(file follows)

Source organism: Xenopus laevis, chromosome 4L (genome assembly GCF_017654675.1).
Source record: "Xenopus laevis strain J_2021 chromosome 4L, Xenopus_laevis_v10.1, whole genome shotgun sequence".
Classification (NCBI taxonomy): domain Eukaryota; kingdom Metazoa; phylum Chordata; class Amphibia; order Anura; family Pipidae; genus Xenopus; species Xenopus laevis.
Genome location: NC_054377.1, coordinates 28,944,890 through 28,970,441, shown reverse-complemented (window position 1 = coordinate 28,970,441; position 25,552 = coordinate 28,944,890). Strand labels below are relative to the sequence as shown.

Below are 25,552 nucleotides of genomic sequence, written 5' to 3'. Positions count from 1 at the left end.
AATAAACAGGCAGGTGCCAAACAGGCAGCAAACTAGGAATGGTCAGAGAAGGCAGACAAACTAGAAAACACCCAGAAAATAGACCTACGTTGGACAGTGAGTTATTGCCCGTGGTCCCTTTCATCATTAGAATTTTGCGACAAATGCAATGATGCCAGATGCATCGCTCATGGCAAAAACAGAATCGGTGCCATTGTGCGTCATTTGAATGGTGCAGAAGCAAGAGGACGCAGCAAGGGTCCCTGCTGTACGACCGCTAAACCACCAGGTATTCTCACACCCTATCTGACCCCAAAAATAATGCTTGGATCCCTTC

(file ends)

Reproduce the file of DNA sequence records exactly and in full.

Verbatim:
Source organism: Xenopus laevis, chromosome 4L (genome assembly GCF_017654675.1).
Source record: "Xenopus laevis strain J_2021 chromosome 4L, Xenopus_laevis_v10.1, whole genome shotgun sequence".
Classification (NCBI taxonomy): domain Eukaryota; kingdom Metazoa; phylum Chordata; class Amphibia; order Anura; family Pipidae; genus Xenopus; species Xenopus laevis.
Genome location: NC_054377.1, coordinates 28,944,890 through 28,970,441, shown reverse-complemented (window position 1 = coordinate 28,970,441; position 25,552 = coordinate 28,944,890). Strand labels below are relative to the sequence as shown.

Below are 25,552 nucleotides of genomic sequence, written 5' to 3'. Positions count from 1 at the left end.
AATAAACAGGCAGGTGCCAAACAGGCAGCAAACTAGGAATGGTCAGAGAAGGCAGACAAACTAGAAAACACCCAGAAAATAGACCTACGTTGGACAGTGAGTTATTGCCCGTGGTCCCTTTCATCATTAGAATTTTGCGACAAATGCAATGATGCCAGATGCATCGCTCATGGCAAAAACAGAATCGGTGCCATTGTGCGTCATTTGAATGGTGCAGAAGCAAGAGGACGCAGCAAGGGTCCCTGCTGTACGACCGCTAAACCACCAGGTATTCTCACACCCTATCTGACCCCAAAAATAATGCTTGGATCCCTTC